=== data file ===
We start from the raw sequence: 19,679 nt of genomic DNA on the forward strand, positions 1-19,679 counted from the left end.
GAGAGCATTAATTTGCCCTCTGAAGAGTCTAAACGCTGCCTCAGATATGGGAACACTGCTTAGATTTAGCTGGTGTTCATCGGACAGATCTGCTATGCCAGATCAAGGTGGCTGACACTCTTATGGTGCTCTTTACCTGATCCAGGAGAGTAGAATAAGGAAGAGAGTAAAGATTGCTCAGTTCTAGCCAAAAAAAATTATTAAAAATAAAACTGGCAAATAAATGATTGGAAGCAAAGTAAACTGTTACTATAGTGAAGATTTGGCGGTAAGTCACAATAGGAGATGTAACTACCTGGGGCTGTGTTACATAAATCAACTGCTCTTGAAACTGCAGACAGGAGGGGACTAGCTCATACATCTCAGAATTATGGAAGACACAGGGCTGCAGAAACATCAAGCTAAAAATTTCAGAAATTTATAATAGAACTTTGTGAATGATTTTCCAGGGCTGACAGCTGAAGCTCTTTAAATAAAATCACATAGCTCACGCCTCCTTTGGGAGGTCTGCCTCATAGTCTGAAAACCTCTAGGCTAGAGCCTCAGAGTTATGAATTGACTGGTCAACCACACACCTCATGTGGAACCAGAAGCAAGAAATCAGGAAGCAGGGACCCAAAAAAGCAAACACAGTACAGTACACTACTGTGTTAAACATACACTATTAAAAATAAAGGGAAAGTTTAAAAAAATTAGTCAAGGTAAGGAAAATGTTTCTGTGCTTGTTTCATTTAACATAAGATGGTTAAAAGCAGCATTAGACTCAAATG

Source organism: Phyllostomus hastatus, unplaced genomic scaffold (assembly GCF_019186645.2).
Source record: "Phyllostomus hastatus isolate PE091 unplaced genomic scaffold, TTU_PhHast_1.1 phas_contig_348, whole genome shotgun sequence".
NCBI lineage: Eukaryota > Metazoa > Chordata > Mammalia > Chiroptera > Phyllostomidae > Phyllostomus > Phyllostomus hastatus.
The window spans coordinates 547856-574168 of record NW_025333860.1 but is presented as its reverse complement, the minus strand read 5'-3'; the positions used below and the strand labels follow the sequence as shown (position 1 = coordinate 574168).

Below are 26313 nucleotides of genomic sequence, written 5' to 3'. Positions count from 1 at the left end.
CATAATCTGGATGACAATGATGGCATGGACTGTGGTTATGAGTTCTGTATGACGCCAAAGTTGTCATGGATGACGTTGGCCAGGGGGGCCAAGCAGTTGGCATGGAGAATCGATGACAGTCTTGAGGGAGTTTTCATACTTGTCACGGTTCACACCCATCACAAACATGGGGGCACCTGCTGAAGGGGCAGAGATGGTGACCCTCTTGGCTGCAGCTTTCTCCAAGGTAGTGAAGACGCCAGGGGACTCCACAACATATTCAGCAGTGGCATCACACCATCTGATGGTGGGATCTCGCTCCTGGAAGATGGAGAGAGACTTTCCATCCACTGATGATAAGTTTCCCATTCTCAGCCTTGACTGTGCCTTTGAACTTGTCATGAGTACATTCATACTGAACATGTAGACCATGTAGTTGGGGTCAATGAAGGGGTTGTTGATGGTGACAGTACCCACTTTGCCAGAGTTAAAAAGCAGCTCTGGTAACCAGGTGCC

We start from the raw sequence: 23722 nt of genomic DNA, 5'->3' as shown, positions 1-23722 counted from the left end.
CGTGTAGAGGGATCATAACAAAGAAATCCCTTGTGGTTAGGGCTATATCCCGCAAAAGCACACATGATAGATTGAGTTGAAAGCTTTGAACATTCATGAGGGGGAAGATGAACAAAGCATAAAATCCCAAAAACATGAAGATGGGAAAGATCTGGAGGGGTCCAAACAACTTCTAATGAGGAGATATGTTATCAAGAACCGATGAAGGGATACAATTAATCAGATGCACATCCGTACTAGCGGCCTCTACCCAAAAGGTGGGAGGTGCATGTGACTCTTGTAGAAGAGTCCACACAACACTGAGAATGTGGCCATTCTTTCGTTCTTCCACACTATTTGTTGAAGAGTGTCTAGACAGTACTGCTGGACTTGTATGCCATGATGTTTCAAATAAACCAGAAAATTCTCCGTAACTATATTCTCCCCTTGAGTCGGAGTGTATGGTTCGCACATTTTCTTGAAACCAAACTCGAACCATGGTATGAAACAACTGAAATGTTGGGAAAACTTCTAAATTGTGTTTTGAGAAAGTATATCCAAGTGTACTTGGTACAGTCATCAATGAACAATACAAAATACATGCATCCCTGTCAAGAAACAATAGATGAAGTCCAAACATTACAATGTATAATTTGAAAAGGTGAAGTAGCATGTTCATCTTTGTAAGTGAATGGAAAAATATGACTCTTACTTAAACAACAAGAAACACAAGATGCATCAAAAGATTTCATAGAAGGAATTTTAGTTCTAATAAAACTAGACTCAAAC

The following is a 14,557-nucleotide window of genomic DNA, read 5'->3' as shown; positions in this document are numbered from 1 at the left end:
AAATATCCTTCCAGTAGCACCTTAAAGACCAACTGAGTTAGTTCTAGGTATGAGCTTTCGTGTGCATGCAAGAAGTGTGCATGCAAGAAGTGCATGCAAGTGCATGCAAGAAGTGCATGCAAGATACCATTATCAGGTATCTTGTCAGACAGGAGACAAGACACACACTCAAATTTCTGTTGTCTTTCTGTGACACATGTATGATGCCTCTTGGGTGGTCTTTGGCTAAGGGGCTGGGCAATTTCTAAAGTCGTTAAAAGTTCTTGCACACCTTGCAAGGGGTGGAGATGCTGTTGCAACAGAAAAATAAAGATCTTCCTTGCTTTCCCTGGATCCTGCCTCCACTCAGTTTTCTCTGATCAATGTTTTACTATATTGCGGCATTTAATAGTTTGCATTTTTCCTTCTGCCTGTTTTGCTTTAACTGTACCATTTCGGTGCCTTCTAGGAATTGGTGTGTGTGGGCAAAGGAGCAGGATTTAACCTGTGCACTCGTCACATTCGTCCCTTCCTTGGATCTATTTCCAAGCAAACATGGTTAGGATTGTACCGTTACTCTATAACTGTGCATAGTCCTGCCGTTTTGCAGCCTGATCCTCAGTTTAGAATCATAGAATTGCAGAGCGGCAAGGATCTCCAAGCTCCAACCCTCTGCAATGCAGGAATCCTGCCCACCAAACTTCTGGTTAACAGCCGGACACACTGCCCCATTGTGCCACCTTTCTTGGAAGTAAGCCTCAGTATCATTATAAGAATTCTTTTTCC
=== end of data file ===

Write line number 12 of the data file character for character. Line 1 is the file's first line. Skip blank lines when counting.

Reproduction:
AAATATCCTTCCAGTAGCACCTTAAAGACCAACTGAGTTAGTTCTAGGTATGAGCTTTCGTGTGCATGCAAGAAGTGTGCATGCAAGAAGTGCATGCAAGTGCATGCAAGAAGTGCATGCAAGATACCATTATCAGGTATCTTGTCAGACAGGAGACAAGACACACACTCAAATTTCTGTTGTCTTTCTGTGACACATGTATGATGCCTCTTGGGTGGTCTTTGGCTAAGGGGCTGGGCAATTTCTAAAGTCGTTAAAAGTTCTTGCACACCTTGCAAGGGGTGGAGATGCTGTTGCAACAGAAAAATAAAGATCTTCCTTGCTTTCCCTGGATCCTGCCTCCACTCAGTTTTCTCTGATCAATGTTTTACTATATTGCGGCATTTAATAGTTTGCATTTTTCCTTCTGCCTGTTTTGCTTTAACTGTACCATTTCGGTGCCTTCTAGGAATTGGTGTGTGTGGGCAAAGGAGCAGGATTTAACCTGTGCACTCGTCACATTCGTCCCTTCCTTGGATCTATTTCCAAGCAAACATGGTTAGGATTGTACCGTTACTCTATAACTGTGCATAGTCCTGCCGTTTTGCAGCCTGATCCTCAGTTTAGAATCATAGAATTGCAGAGCGGCAAGGATCTCCAAGCTCCAACCCTCTGCAATGCAGGAATCCTGCCCACCAAACTTCTGGTTAACAGCCGGACACACTGCCCCATTGTGCCACCTTTCTTGGAAGTAAGCCTCAGTATCATTATAAGAATTCTTTTTCC